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Am J Hum Genet. Apr 2002; 70(4): 858–865.
Published online Mar 5, 2002. doi:  10.1086/339434
PMCID: PMC379114

Distinct BRCA1 Rearrangements Involving the BRCA1 Pseudogene Suggest the Existence of a Recombination Hot Spot


The 5′ end of the breast and ovarian cancer–susceptibility gene BRCA1 has previously been shown to lie within a duplicated region of chromosome band 17q21. The duplicated region contains BRCA1 exons 1A, 1B, and 2 and their surrounding introns; as a result, a BRCA1 pseudogene (ΨBRCA1) lies upstream of BRCA1. However, the sequence of this segment remained essentially unknown. We needed this information to investigate at the nucleotide level the germline deletions comprising BRCA1 exons 1A, 1B, and 2, which we had previously identified in two families with breast and ovarian cancer. We have analyzed the recently deposited nucleotide sequence of the 1.0-Mb region upstream of BRCA1. We found that 14 blocks of homology between the tandemly repeated copies (cumulative length = 11.5 kb) show similarity of 77%–92%. Gaps between blocks result from insertion or deletion, usually of repetitive elements. BRCA1 exon 1A and ΨBRCA1 exon 1A are 44.5 kb apart. In the two families with breast and ovarian cancer mentioned above, distinct homologous recombination events occurred between intron 2 of BRCA1 and intron 2 of ΨBRCA1, leading to 37-kb deletions. Breakpoint junctions were found to be located at close but distinct sites within segments that are 98% identical. The mutant alleles lack the BRCA1 promoter and harbor a chimeric gene consisting of ΨBRCA1 exons 1A, 1B, and 2, which lacks the initiation codon, fused to BRCA1 exons 3–24. Thus, we report a new mutational mechanism for the BRCA1 gene. The presence of a large region homologous to BRCA1 on the same chromosome appears to constitute a hot spot for recombination.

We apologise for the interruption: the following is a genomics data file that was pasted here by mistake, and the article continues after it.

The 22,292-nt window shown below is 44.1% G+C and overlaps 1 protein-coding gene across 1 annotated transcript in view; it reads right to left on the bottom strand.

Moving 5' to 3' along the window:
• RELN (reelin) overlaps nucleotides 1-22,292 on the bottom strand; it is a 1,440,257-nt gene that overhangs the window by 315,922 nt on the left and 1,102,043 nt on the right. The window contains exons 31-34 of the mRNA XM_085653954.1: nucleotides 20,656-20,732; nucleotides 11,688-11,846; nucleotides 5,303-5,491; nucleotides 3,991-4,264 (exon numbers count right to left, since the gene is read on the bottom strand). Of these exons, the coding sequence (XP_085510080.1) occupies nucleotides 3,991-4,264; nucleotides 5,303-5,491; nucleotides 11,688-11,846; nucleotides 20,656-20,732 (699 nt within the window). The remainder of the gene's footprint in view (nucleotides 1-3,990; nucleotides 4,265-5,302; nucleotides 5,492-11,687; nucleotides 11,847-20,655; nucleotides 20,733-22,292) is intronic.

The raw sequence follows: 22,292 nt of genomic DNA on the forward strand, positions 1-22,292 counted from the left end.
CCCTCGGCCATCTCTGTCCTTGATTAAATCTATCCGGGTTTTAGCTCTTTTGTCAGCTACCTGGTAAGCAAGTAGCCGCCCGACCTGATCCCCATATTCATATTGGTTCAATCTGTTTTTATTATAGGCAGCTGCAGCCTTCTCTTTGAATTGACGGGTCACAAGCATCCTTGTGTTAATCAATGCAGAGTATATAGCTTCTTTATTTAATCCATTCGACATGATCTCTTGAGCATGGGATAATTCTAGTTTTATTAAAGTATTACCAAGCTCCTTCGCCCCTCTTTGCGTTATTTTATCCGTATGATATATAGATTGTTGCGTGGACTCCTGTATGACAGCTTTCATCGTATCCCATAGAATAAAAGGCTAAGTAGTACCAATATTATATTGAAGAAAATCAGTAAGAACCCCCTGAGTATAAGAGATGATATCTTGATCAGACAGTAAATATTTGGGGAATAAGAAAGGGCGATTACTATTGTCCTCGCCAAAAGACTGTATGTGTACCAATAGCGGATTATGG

More and more germline rearrangements have been identified in the BRCA1 gene (MIM 113705) during the last 4 years, in families with breast and/or ovarian cancer (Petrij-Bosch et al. 1997; Puget et al. 1997; Swensen et al. 1997; Montagna et al. 1999; Puget et al. 1999a, 1999b; Payne et al. 2000; Rohlfs et al. 2000a, 2000b; Unger et al. 2000; Gad et al. 2001a, 2001b). This is due to the fact that a growing number of laboratories screening for mutations in BRCA1 use techniques allowing their identification—that is, Southern blot analysis (Swensen et al. 1997; Montagna et al. 1999; Puget et al. 1999a; Rohlfs et al. 2000b; Unger et al. 2000; Lahti-Domenici et al. 2001), cDNA analysis (Petrij-Bosch et al. 1997; Puget et al. 1997, 1999b; Rohlfs et al. 2000a), DNA combing (Gad et al. 2001a, 2001b), long-range PCR (Payne et al. 2000), and semiquantitative PCR (Robinson et al. 2000). Indeed, 20 different large alterations have been reported, among which 14 are fully characterized. All these rearrangements share several characteristics with the far more numerous point mutations found in BRCA1: they are scattered throughout the gene, >60% are unique, and the recurrence of certain mutations is due to founder effects (Petrij-Bosch et al. 1997; The BRCA1 Exon 13 Duplication Screening Group 2000; Rohlfs et al. 2000b). The breakpoint junction of only one rearrangement falls within an exonic sequence (Payne et al. 2000). In all other cases, they fall within intronic Alu sequences, which represent 41.5% of the BRCA1 gene (Smith et al. 1996).